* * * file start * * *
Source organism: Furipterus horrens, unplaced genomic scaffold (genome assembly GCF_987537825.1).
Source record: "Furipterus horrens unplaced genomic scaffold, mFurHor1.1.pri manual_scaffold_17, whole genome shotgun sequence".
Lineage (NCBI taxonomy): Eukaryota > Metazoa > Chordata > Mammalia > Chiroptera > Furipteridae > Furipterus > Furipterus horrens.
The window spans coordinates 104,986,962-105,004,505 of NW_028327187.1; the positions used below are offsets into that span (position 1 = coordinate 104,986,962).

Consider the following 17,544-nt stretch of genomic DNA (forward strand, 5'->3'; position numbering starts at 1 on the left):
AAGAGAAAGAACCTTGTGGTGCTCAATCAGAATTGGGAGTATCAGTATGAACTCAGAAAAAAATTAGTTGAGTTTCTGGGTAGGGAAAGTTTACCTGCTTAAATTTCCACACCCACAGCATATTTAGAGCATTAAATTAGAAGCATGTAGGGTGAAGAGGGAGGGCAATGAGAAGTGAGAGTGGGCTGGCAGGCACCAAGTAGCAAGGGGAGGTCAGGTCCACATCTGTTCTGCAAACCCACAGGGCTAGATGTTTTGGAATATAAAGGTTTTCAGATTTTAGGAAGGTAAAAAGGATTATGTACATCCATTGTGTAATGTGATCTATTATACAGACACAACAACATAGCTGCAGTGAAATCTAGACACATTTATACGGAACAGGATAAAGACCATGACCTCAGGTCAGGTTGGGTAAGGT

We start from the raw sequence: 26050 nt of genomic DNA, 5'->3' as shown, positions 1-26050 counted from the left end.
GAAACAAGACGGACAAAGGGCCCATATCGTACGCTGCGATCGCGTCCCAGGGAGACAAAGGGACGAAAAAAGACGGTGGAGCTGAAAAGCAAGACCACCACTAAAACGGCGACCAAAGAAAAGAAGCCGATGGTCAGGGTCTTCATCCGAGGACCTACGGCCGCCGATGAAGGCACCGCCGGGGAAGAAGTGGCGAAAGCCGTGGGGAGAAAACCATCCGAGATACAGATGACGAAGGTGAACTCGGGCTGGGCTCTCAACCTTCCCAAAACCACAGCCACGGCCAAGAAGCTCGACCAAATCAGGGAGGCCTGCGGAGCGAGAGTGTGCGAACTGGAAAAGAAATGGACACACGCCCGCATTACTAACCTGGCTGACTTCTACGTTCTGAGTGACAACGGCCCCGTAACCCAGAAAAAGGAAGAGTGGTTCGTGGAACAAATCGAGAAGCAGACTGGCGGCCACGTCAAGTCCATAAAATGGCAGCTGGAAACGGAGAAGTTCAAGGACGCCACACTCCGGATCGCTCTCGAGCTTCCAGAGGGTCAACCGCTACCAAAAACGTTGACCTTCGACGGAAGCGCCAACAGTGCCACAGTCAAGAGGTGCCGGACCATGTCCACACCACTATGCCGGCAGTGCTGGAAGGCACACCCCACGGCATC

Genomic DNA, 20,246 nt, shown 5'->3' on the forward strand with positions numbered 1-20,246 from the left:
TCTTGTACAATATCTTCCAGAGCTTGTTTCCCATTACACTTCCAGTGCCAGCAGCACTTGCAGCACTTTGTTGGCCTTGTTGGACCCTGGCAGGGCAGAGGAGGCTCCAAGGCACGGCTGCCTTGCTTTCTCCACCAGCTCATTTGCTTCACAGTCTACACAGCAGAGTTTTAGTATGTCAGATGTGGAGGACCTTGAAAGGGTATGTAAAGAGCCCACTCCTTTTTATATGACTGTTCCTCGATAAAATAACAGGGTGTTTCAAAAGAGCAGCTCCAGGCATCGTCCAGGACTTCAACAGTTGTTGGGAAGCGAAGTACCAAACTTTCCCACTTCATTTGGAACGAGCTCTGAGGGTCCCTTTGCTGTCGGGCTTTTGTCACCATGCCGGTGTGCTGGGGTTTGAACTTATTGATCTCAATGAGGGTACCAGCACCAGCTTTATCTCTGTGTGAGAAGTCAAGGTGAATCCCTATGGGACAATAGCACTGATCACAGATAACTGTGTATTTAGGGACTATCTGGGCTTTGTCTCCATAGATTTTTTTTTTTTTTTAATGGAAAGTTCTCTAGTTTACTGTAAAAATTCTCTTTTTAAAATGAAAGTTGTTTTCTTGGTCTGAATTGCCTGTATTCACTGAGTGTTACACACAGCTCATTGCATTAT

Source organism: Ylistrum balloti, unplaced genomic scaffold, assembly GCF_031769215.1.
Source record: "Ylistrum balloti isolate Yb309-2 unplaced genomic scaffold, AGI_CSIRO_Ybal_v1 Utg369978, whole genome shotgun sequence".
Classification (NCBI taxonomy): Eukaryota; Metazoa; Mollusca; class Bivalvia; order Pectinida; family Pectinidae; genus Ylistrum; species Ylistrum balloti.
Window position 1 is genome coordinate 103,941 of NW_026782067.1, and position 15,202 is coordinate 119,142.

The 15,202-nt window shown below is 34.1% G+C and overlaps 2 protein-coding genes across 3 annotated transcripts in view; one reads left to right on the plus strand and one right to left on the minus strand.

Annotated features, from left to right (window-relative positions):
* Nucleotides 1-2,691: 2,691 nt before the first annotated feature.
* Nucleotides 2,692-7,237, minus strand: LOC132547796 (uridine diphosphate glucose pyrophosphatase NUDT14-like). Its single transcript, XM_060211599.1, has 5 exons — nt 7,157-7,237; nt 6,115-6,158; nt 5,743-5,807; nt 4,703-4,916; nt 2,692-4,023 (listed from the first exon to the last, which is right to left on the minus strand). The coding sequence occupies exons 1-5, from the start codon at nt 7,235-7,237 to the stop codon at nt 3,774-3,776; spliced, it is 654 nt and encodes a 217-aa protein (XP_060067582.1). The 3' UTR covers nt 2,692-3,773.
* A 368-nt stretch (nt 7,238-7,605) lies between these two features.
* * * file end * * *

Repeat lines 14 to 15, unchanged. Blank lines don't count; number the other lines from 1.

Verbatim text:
Window position 1 is genome coordinate 103,941 of NW_026782067.1, and position 15,202 is coordinate 119,142.

The 15,202-nt window shown below is 34.1% G+C and overlaps 2 protein-coding genes across 3 annotated transcripts in view; one reads left to right on the plus strand and one right to left on the minus strand.